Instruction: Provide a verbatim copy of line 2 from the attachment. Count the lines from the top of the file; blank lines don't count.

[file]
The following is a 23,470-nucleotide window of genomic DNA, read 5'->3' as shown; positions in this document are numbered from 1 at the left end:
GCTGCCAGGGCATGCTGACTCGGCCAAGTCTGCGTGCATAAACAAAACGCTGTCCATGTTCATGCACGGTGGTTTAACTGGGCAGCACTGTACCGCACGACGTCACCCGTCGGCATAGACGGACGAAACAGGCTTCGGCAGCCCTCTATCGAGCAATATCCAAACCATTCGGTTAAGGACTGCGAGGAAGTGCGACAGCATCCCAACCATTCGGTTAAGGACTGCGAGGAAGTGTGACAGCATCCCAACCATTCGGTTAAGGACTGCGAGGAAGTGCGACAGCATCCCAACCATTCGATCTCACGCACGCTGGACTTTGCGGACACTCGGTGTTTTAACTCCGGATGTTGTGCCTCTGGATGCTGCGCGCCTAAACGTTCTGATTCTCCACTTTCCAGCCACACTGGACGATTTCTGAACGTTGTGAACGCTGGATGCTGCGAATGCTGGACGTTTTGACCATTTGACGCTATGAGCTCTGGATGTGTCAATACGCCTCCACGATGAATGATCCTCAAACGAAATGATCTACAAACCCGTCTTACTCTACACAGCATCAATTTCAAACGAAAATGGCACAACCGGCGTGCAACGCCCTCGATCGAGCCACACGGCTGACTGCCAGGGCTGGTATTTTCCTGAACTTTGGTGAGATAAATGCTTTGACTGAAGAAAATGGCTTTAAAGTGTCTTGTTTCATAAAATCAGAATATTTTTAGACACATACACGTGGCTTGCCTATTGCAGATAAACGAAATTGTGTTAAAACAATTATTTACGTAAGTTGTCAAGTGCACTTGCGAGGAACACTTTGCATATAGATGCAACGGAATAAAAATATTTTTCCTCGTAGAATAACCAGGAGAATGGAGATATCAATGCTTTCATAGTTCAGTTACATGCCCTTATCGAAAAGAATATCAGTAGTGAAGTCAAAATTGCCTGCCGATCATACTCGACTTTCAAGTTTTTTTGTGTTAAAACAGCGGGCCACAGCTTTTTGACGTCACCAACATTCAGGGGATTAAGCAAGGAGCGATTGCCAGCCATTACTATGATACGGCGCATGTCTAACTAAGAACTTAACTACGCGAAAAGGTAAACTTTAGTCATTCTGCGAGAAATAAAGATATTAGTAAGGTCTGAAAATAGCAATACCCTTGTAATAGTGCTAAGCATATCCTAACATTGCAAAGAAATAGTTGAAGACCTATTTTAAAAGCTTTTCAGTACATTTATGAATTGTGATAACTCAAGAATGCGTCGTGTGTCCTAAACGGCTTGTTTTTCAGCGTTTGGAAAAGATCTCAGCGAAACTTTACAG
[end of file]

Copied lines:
GCTGCCAGGGCATGCTGACTCGGCCAAGTCTGCGTGCATAAACAAAACGCTGTCCATGTTCATGCACGGTGGTTTAACTGGGCAGCACTGTACCGCACGACGTCACCCGTCGGCATAGACGGACGAAACAGGCTTCGGCAGCCCTCTATCGAGCAATATCCAAACCATTCGGTTAAGGACTGCGAGGAAGTGCGACAGCATCCCAACCATTCGGTTAAGGACTGCGAGGAAGTGTGACAGCATCCCAACCATTCGGTTAAGGACTGCGAGGAAGTGCGACAGCATCCCAACCATTCGATCTCACGCACGCTGGACTTTGCGGACACTCGGTGTTTTAACTCCGGATGTTGTGCCTCTGGATGCTGCGCGCCTAAACGTTCTGATTCTCCACTTTCCAGCCACACTGGACGATTTCTGAACGTTGTGAACGCTGGATGCTGCGAATGCTGGACGTTTTGACCATTTGACGCTATGAGCTCTGGATGTGTCAATACGCCTCCACGATGAATGATCCTCAAACGAAATGATCTACAAACCCGTCTTACTCTACACAGCATCAATTTCAAACGAAAATGGCACAACCGGCGTGCAACGCCCTCGATCGAGCCACACGGCTGACTGCCAGGGCTGGTATTTTCCTGAACTTTGGTGAGATAAATGCTTTGACTGAAGAAAATGGCTTTAAAGTGTCTTGTTTCATAAAATCAGAATATTTTTAGACACATACACGTGGCTTGCCTATTGCAGATAAACGAAATTGTGTTAAAACAATTATTTACGTAAGTTGTCAAGTGCACTTGCGAGGAACACTTTGCATATAGATGCAACGGAATAAAAATATTTTTCCTCGTAGAATAACCAGGAGAATGGAGATATCAATGCTTTCATAGTTCAGTTACATGCCCTTATCGAAAAGAATATCAGTAGTGAAGTCAAAATTGCCTGCCGATCATACTCGACTTTCAAGTTTTTTTGTGTTAAAACAGCGGGCCACAGCTTTTTGACGTCACCAACATTCAGGGGATTAAGCAAGGAGCGATTGCCAGCCATTACTATGATACGGCGCATGTCTAACTAAGAACTTAACTACGCGAAAAGGTAAACTTTAGTCATTCTGCGAGAAATAAAGATATTAGTAAGGTCTGAAAATAGCAATACCCTTGTAATAGTGCTAAGCATATCCTAACATTGCAAAGAAATAGTTGAAGACCTATTTTAAAAGCTTTTCAGTACATTTATGAATTGTGATAACTCAAGAATGCGTCGTGTGTCCTAAACGGCTTGTTTTTCAGCGTTTGGAAAAGATCTCAGCGAAACTTTACAG